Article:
But the inspector had referred him to a minute of the School Board requesting him to collect fees, saying that if Brown said he was not the cause of the loss of £10, he was a liar. A scene had followed, offensive words allegedly used by Bruce, resulting in this case being brought to court, with Brown’s standing as a teacher having allegedly been damaged. After all, to hear a schoolmaster being criticised in front of his scholars by an official of the School Board could well have had a most detrimental effect on his reputation. Upwards of 70 scholars had been present at the school and one could only imagine them going home to relate to their parents the astonishing scene which had taken place! Fourteen pupils had given statements corroborating the teacher’s evidence and the jury did find in favour of Brown. The Lord Justice Clerk had recommended, however, that damages of only one farthing be awarded (the smallest coin available) and each party had to pay his own expenses.

Education records

The Education (Scotland) Act 1872 introduced compulsory education for all children aged between 5 and 13, with poverty no longer being an excuse for truancy [4]. The exclusive use of the English language was also authorised, with Gaelic being barred. Existing parish and burgh schools were taken over by the state, being managed by locally elected School Boards. The new system was co-ordinated nationally by the Scottish Education Department, with the teaching of reading, writing, and arithmetic (the three ‘Rs’) being the core part of the curriculum. Churches handed over their schools without charge to the School Boards.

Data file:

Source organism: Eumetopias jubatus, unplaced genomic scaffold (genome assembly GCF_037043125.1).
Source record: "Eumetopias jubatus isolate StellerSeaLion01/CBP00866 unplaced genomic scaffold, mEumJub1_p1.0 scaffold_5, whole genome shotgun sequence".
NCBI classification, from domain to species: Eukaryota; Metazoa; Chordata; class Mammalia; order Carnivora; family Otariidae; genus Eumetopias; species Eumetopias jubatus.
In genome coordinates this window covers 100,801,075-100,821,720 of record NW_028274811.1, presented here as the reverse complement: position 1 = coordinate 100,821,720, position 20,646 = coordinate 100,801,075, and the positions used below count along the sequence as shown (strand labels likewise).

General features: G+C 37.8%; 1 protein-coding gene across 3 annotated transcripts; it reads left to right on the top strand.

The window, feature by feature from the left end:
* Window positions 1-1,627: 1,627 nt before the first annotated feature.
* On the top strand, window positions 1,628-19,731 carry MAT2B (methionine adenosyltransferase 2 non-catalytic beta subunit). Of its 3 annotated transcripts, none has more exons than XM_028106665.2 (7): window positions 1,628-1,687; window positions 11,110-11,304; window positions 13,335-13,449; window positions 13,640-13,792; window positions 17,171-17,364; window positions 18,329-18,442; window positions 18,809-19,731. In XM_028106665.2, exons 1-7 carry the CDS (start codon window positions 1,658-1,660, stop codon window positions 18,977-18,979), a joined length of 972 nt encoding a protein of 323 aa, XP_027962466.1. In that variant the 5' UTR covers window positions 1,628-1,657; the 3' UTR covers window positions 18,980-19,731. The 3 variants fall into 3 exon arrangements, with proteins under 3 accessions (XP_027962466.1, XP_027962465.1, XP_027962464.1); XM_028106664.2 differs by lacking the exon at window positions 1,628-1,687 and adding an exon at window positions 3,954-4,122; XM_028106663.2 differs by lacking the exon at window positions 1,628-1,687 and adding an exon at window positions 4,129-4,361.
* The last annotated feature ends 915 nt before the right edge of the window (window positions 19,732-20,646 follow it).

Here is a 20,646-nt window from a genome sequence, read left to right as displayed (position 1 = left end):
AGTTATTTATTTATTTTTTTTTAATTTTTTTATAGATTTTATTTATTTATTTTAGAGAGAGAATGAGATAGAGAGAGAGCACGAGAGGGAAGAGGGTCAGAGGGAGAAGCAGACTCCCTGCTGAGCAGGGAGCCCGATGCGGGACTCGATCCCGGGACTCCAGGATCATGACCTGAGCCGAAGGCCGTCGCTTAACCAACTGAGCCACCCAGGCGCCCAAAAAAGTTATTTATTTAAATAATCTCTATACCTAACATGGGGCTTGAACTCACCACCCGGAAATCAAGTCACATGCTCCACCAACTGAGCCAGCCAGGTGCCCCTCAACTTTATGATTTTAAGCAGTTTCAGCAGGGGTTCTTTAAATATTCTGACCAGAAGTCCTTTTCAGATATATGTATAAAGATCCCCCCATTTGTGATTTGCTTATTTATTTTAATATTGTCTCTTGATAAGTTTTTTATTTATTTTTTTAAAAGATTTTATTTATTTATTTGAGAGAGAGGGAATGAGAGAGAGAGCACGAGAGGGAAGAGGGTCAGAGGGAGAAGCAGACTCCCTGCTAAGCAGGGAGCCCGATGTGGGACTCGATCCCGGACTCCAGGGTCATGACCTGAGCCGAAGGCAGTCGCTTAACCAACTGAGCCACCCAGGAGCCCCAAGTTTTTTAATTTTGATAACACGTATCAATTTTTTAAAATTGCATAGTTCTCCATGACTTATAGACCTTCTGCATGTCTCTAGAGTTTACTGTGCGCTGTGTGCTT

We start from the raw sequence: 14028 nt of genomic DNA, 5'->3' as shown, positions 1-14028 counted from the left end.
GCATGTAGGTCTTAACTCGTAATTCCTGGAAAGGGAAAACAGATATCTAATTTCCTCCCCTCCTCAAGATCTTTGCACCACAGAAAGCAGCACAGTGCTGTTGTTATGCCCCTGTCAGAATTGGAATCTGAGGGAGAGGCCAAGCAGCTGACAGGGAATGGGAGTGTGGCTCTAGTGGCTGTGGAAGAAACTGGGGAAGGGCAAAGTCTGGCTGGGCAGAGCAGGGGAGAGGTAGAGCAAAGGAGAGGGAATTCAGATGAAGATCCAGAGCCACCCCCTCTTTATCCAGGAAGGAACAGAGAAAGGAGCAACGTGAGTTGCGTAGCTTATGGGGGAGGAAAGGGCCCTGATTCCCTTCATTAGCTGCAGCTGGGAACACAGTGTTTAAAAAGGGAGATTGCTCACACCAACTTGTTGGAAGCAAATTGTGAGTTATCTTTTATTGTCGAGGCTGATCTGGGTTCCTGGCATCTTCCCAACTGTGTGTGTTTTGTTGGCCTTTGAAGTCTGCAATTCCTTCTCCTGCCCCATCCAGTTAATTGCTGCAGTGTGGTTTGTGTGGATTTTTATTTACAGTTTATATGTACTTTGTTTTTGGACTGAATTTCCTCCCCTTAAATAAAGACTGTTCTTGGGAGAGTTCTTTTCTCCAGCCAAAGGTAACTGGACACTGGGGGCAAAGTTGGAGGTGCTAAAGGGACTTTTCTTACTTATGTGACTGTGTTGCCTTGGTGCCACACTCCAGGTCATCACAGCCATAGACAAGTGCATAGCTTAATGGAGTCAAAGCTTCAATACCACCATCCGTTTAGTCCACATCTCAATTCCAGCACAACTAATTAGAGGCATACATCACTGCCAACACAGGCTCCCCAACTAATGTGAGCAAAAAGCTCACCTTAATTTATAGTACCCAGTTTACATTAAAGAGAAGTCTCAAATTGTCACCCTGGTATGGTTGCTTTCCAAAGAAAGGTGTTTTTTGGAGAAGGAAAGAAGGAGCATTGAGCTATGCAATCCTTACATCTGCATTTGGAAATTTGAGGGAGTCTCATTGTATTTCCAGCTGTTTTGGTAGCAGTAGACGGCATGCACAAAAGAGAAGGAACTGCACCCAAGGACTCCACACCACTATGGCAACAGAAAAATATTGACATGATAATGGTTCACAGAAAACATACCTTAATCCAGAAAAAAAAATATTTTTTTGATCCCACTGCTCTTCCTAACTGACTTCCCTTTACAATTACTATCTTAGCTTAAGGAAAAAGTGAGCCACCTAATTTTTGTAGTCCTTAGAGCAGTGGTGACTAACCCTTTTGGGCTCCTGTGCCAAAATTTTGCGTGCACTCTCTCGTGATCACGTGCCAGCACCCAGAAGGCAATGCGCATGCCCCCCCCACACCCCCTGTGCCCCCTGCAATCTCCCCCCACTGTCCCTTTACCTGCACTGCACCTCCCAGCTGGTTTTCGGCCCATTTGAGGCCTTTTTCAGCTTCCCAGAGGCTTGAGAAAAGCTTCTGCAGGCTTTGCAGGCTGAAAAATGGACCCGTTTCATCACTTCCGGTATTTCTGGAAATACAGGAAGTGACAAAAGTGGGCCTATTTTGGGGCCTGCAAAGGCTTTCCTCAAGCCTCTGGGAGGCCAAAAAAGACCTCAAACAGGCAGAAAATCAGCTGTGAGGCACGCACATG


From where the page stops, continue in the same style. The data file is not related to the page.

The National Records of Scotland (NRS) in Edinburgh holds many records relating to education, schools and teachers, but rarely on individual pupils, unfortunately. The surviving records of burgh schools are normally held with other burgh records [5] by the local archive offices or in the national archive collections. Older records of local authority schools can be found at local archives and mainly comprise schools’ admission registers (which may give some information about individual pupils) and headmasters’ log books.

Records of individual kirk sessions [6] may contain information relating to schools and teachers. Records relating to school inspection reports at NRS [7] contain details such as a numerical breakdown of the number of pupils and teachers, and the number and size of the classrooms. Sometimes personal details about specific teachers are included, such as their age, period of service, qualifications and former employment.